Bankruptcy vs. Consumer Proposal

Bankruptcy vs. Consumer Proposal

It’s a common question received by Trustees: “Bankruptcy vs. Consumer Proposal – What’s the difference?”  While we’ve highlighted the most significant differences in detail below, the short answer is that a proposal is always preferred but not always feasible. Consumer proposals must always offer your creditors more than they would receive if you declared bankruptcy.  For this reason, they are more expensive than bankruptcy.  If you can afford to make a consumer proposal and choose to declare bankruptcy, the court can lengthen your bankruptcy or take other actions that it sees fit. Only after ruling out a consumer proposal will a Licensed Insolvency Trustee recommend bankruptcy.  It’s always a last resort.  That said, for many people it’s a great way to relieve stress and get a fresh start. Without further ado, find the most significant differences discussed by category below.

Length of Process

Bankruptcy: Lasts 9-36 months based on whether it is your first or second time going bankrupt, and whether you earn more than the government guideline.

Consumer Proposal: Lasts as long as 60 months.  Most of the proposals that we administer take advantage of this maximum length.  By stretching your proposed repayment over the maximum 60 months you lower your monthly payment, and you can always pay off your proposal early if you can afford it.

Your Assets or Belongings

Bankruptcy: All non-exempt assets are surrendered to the Trustee in Bankruptcy for the general benefit of creditors.

Exempt assets in Ontario include:

  • Vehicle equity worth less than $7,117 (eg. A $30,000 vehicle with a $23,000 loan registered against it would be exempt)
  • Furniture and appliances worth less than $14,180
  • Necessary clothing and apparel
  • Tools of the trade worth less than $14,405
  • RRSPs contributed more than 12 months prior to the bankruptcy.

Consumer Proposal: Filing a Consumer Proposal allows you to keep all of your assets or belongings.  Since a Consumer Proposal must always provide more money to your creditors than a bankruptcy, the payments you make are in lieu of surrendering any of your belongings to your Trustee.

Payments or Cost

Bankruptcy: Our minimum fee is $1,800 or $200 x 9 months.  Your payment in a bankruptcy will increase if you decide to keep non-exempt assets or earn surplus income.  For example, if you own a non-exempt $3,600 camper, you can keep the camper and pay $3,600 to your Trustee instead.  This money will be used for the general benefit of your creditors.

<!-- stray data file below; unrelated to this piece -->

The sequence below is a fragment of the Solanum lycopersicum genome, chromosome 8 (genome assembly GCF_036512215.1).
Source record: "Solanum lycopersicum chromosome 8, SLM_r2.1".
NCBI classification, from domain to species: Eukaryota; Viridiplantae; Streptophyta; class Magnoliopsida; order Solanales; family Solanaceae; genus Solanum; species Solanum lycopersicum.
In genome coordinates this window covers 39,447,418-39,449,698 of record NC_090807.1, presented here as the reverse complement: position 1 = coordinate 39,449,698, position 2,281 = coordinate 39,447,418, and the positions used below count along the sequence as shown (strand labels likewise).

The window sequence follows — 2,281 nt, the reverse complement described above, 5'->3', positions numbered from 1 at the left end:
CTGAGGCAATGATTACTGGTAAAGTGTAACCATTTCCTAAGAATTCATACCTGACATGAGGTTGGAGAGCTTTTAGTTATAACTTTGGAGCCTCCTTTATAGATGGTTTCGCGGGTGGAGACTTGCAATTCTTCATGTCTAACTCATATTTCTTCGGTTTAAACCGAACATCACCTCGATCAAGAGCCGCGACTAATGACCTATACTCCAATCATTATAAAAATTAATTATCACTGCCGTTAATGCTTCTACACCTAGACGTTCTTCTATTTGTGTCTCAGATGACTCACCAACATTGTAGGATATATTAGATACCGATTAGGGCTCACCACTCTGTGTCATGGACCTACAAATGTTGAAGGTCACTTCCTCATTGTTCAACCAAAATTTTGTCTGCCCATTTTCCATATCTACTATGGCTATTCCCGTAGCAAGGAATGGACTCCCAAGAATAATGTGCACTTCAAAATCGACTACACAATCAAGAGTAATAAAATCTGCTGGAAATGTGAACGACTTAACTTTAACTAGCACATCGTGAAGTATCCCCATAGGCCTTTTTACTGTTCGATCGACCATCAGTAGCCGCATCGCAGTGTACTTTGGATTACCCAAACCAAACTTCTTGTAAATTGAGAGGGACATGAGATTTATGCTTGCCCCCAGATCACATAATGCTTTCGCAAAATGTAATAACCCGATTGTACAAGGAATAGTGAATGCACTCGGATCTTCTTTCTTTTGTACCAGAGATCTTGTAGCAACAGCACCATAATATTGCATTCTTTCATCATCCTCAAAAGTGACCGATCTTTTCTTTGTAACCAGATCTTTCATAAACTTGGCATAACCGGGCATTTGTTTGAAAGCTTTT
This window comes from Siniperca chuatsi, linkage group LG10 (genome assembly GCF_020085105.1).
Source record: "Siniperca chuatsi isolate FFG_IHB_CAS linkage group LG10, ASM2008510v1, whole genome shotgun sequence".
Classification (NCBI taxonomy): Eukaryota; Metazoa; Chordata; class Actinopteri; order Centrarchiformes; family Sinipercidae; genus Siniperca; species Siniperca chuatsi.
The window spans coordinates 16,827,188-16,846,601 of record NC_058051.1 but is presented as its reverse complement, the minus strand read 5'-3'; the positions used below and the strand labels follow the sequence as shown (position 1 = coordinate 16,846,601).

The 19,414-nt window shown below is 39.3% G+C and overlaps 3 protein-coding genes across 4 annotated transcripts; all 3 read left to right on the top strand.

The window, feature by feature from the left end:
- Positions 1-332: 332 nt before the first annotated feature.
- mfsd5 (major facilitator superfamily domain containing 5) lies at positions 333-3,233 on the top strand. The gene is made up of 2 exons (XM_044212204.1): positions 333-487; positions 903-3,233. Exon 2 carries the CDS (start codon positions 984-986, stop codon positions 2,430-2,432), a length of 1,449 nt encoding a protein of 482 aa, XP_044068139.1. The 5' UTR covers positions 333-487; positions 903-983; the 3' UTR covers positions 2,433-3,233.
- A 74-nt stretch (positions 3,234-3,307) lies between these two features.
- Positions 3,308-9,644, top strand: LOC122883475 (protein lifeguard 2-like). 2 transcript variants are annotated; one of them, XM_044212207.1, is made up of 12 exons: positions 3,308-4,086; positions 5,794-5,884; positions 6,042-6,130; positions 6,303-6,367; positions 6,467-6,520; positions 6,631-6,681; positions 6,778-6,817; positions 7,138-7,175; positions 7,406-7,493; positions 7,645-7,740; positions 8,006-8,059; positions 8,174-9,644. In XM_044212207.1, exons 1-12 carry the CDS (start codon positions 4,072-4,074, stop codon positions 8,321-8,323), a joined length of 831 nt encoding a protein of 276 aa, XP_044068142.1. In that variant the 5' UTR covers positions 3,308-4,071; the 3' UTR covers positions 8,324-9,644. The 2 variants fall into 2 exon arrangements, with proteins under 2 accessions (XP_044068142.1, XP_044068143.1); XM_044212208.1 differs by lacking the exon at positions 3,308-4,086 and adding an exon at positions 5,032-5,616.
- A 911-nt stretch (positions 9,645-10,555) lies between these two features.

Consumer Proposal: As a rule of thumb, your payments in a consumer proposal will be 33% of your unsecured debt spread over 60 months assuming that this amount is higher than your creditors would receive if you declared bankruptcy.  This is anything but a hard and fast rule.  Proposal payments can vary significantly and must be high enough to earn the support of at least 50% of your creditors.

Creditor Approval

Bankruptcy: No approval by your creditors is required to declare bankruptcy.  Once you sign the papers you are bankrupt whether your creditors like it or not. Consumer Proposal: At least half of your unsecured creditors representing at least half of your unsecured debt must approve your proposal for it to proceed.  If your proposal is rejected, you can amend it before the 45 day voting period elapses or resubmit a revised proposal.  Your proposal not being accepted does not mean that you are bankrupt.

Credit Rating

Bankruptcy: Declaring bankruptcy results in an R9 credit rating for 7 years after you complete the 9-21 month bankruptcy process as a first time bankrupt or 14 years after you complete the 24-36 month process as a second time bankrupt.

Consumer Proposal: A Consumer Proposal results in an R7 credit rating for 3 years after you complete your proposal. An R7 and R9 credit rating are really two shades of black.  They’re both unfavourable and frowned upon by lenders.  Your credit rating shouldn’t be a significant factor that motivates you to file a consumer proposal.

Income Tax and HST Refunds

Bankruptcy: Your post-bankruptcy income tax refund is always seized by the Trustee and used for the general benefit of creditors.  HST refunds are also seized by the Trustee if the realizations by the estate are insufficient to generate a dividend for unsecured creditors.

Consumer Proposal: You keep all income tax and HST refunds when filing a consumer proposal.

Conclusion: Bankruptcy vs. Consumer Proposal

Both bankruptcy and a consumer proposal are legal options to erase your debt.  The main factor in determining which option is best for you is your ability to afford ongoing proposal payments.  If 3 or more proposal payments are missed then the proposal is annulled and your creditors’ rights are revived meaning that they can once again pursue you in court, and take other action to collect their debt.  Steve Welker and Company considers both solutions during every free initial consultation and tailors its recommendation based on your unique personal situation.  There is no substitute for having a debt management expert like the Licensed Insolvency Trustees at Steve Welker and Company review your situation, but to conduct further independent research on either solution please refer to our individual service pages here: Bankruptcy Consumer Proposal Don’t hesitate to contact us with any questions.  You’ve got nothing to lose except your debt.